Here are eight fascinating things I read this week.
Ivy League schools could stop charging tuition for most students:
Harvard ... is sitting on an endowment worth $1,240,548 per student. A 5 percent return on that money — and Harvard historically has earned about 12 percent — would generate $62,027 a year, more than enough to cover the $59,950 sticker price for a year at Harvard. It makes you wonder why the school charges lower-income students any tuition at all.... Princeton and Yale both have even bigger endowment per student ratios than Harvard, but charge low- and middle-income students double, triple, or quadruple as much.
Ivring Kahn is 108 years old and still invests professionally:
Mr Kahn said: "In the Thirties Ben Graham and others developed security analysis and the concept of value investing, which has been the focus of my life ever since. Value investing was the blueprint for analytical investing, as opposed to speculation."
Graham was a lecturer at Columbia University in New York, where his pupils included Warren Buffett, and Mr Kahn was his teaching assistant. "They'd take the subway to Columbia together," said Tom Kahn, Irving Kahn's son, who also works for the family investment firm.
Ben Carlson writes a good posts on loss avoidance:
Many investors have learned the hard way that trying to beat the market over shorter time frames can be more trouble than it's worth. A singular mission to outperform can actually lead to underperformance. The same logic applies when trying to minimize losses. A sole focus on downside protection usually leads to the opportunity cost of no upside participation.
This is a great post on how this Charlie Munger quote may have saved one man's life:
"...tendencies are probably much more good than bad. Otherwise, they wouldn't be there, working pretty well for man, given his condition and his limited brain capacity. So the tendencies can't be simply washed out automatically, and shouldn't be. Nevertheless, the psychological thought system described, when properly understood and used, enables the spread of wisdom and good conduct and facilitates the avoidance of disaster. Tendency is not always destiny, and knowing the tendencies and their antidotes can often help prevent trouble that would otherwise occur."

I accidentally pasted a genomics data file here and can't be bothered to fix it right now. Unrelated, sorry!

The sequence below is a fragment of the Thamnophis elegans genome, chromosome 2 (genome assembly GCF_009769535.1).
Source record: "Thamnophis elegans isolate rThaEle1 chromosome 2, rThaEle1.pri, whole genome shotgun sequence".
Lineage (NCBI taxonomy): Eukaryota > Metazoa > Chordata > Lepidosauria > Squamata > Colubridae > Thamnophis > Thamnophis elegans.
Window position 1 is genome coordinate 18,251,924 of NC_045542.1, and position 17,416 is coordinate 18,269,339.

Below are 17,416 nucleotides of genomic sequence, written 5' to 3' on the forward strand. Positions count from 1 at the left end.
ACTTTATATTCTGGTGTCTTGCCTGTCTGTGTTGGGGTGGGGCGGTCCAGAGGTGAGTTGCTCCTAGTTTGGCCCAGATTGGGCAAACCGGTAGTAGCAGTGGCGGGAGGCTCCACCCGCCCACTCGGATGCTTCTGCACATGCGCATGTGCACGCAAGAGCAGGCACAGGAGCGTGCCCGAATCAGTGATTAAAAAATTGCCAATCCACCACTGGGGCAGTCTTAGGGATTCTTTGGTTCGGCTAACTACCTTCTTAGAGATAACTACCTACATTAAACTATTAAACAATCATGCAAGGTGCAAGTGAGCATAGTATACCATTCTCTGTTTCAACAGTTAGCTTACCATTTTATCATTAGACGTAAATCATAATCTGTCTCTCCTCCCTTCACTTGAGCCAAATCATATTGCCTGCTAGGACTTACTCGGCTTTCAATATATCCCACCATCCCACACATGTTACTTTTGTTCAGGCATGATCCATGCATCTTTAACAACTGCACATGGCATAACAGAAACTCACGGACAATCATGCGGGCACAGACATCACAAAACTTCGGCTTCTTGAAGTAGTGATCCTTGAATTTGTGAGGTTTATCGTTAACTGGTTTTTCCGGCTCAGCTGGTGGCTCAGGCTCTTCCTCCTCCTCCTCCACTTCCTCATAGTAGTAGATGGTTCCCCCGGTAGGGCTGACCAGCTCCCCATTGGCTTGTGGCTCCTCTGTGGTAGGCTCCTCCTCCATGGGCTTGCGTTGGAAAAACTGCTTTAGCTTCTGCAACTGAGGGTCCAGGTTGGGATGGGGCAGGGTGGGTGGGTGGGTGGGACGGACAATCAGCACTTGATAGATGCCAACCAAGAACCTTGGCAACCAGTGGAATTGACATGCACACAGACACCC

This is what happens when a used textbook costs $150:
Nearly two-thirds of college students have skipped buying a course textbook at least once because it cost too much, the Student PIRGs, a nonprofit advocacy group, reported earlier this year.
Some opt instead to download textbooks illegally. A report last month by the Book Industry Study Group, an industry trade group, found that 25% of students photocopied or scanned textbooks from other students, up from 17% in 2012. The number of students who acquired textbooks from a pirate website climbed to 19% from 11%.
Warren Buffett and Ajit Jain talk about contrarianism:
Ajit: The discipline to say no, if you have that and you're not willing to let people steamroll you into saying yes. If you have that discipline, that's more than 50 percent of the battle.
Warren: Don't do anything in life where, if somebody asks you the reason why you are doing it, the answer is "Everybody else is doing it." I mean, if you cancel that as a rationale for doing an activity in life, you'll live a better life whether it's in the stock market or any place else.
Most images in IKEA's catalogs are computer generated:
Today, around 75% of all IKEA's product images are CG, and they have a 'bank' of about 25,000 models. "These are all created at a ridiculously high resolution," explains Martin, "We render them in 4Kx4K, and they need to hold up to that resolution. We need to be able to do whatever we like with the renderings-print them on large walls in the stores if we need to. Even if most of them are only ever used on the website, they all have the capability to be printed very high-res."
The first entire room image to be created in CG for one of IKEA's catalogues was in 2010. "There were a LOT of people involved in that image," says Martin. "As you can imagine, the first time you do something, everyone wants to have a look! But then the catalogue after that had four or five images and it really took off."
Seth Godin writes why drafting works:
The other day, a speedster on a bike passed me as I rode along the bike path. For the next ten minutes, I rode right behind him, drafting his progress.
Sure, there's an aerodynamic reason that this works--there's less wind resistance when you ride closely.
But the real reason is mental, not based on physics. Drafting works because, right in front of you is proof that you can go faster.
Without knowing it, you do this at work every day. We set our pace based on what competitors or co-workers are doing. One secret to making more of an impact, then, is figuring out who you intend to follow. Don't 'pace yourself,' instead, find someone to unknowningly pace you.
Enjoy your weekend.
Contact Morgan Housel at email@example.com. The Motley Fool has a disclosure policy.